[Marxism] What is the purpose of Marx's value theory?

turbulo at aol.com turbulo at aol.com
Mon May 13 13:42:56 MDT 2013


Angelus Novus wrote:

"The next task is to examine Marx's theory of value within the context of his 
theory of commodity fetishism, since, as Rubin points out, "The theory of 
fetishism is, per se, the basis of Marx's entire economic system, and in 
particular of his theory of value" (Rubin, p. 5 ). In this context, Rubin 
distinguishes three aspects of value: it is "( 1) a social relation among 
people, (2) which assumes a material form and (3) is related to the process of 
production" (Rubin, p. 63). The subject of the theory of value is the working 
activity of people, or as Rubin defines it: "The subject matter of the theory of 
value is the interrelations of various forms of labor in the process of their 
distribution, which is established through the relation of exchange among 
things, i.e., products of labor" (Rubin, p. 67). In other words, the subject of 
the theory of value is labor as it is manifested in the commodity economy: here 
labor does not take the form of conscious,
 creative participation in the process of transforming the material rnvnonmcnt: 
it takes the form of abstract labor which is congealed in commodities and sold 
on the market as value. "The specific character of the commodity economy 
consists of the fact that the material-technical process of production is not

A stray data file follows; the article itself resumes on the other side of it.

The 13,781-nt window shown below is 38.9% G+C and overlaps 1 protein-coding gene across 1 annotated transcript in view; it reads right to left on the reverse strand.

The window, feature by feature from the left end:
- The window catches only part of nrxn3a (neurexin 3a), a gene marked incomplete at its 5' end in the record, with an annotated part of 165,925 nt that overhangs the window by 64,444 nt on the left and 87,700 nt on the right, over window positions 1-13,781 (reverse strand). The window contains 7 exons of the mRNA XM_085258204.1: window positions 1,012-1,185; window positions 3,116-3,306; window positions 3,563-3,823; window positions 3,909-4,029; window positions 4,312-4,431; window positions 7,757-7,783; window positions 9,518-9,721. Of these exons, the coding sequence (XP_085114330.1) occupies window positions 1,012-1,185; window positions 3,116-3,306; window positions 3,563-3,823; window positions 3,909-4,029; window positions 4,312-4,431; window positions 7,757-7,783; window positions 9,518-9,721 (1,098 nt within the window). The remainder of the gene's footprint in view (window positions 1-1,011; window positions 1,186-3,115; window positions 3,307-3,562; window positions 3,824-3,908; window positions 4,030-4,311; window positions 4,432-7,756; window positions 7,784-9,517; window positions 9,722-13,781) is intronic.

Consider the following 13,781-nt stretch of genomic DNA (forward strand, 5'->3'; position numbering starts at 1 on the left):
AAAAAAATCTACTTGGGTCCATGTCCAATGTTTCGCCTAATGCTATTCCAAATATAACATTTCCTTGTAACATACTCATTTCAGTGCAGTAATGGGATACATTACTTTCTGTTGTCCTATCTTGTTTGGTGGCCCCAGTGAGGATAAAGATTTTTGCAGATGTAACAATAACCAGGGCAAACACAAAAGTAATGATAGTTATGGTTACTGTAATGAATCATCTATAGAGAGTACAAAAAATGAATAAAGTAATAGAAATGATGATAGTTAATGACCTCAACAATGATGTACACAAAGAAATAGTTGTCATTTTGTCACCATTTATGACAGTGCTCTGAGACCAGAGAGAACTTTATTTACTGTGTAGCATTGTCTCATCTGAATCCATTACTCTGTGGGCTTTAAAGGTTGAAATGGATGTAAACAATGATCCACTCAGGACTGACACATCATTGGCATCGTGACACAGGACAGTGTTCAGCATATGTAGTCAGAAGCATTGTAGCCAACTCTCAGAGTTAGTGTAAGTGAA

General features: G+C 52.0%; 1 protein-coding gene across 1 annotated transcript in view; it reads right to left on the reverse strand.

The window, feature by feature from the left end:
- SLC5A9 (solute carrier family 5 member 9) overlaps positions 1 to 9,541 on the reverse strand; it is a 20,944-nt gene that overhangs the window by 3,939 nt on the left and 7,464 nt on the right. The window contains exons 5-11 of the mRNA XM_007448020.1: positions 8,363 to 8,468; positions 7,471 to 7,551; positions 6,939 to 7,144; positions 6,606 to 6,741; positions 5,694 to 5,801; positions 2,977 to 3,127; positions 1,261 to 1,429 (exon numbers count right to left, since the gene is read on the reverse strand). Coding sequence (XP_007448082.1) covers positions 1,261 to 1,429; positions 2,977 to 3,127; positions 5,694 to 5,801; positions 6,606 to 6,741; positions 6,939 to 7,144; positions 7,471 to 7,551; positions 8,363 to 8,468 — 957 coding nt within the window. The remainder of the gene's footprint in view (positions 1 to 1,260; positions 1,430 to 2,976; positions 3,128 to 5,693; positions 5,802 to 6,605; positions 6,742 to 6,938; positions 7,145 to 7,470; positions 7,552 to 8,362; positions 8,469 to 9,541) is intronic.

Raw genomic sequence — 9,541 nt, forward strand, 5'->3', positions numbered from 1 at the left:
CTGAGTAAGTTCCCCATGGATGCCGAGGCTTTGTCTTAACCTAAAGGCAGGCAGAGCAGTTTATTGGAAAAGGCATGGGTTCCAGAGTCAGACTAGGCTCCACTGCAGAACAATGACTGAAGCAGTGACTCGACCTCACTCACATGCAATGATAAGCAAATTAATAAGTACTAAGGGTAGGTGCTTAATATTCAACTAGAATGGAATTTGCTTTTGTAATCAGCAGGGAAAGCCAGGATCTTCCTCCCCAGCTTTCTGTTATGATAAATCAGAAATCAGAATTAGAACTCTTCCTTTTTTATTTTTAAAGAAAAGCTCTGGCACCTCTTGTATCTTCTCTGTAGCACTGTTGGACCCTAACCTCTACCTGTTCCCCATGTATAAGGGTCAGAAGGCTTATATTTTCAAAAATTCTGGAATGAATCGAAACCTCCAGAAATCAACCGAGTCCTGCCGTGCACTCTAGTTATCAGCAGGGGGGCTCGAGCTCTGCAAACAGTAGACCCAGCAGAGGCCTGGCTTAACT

directly regulated by society but is directed by individual commodity producers. 
. . . The private labor of separate commodity producers is connected with the 
labor of all other commodity producers and becomes social labor only if the 
product of one producer is equalized as a value with all other commodities" 
(Rubin, p. 70). Before analyzing how labor is allocated through the equalization 
of things, namely how human activity is regulated in capitalist society, Rubin 
points out that the form which labor takes in capitalist society is the form of 
value: "The reification of labor in value is the most important conclusion of 
the theory of fetishism,
 which explains the inevitability of 'reification' of production relations among 
people in a commodity economy" (Rubin, p. 72). Thus the theory of value is about 
the regulation of labor; it is the fact that most critics of the theory failed 
to grasp."

Like, for instance, David Harvey in his lectures on "Capital". This
all-important concept escapes him entirely.

J. C.












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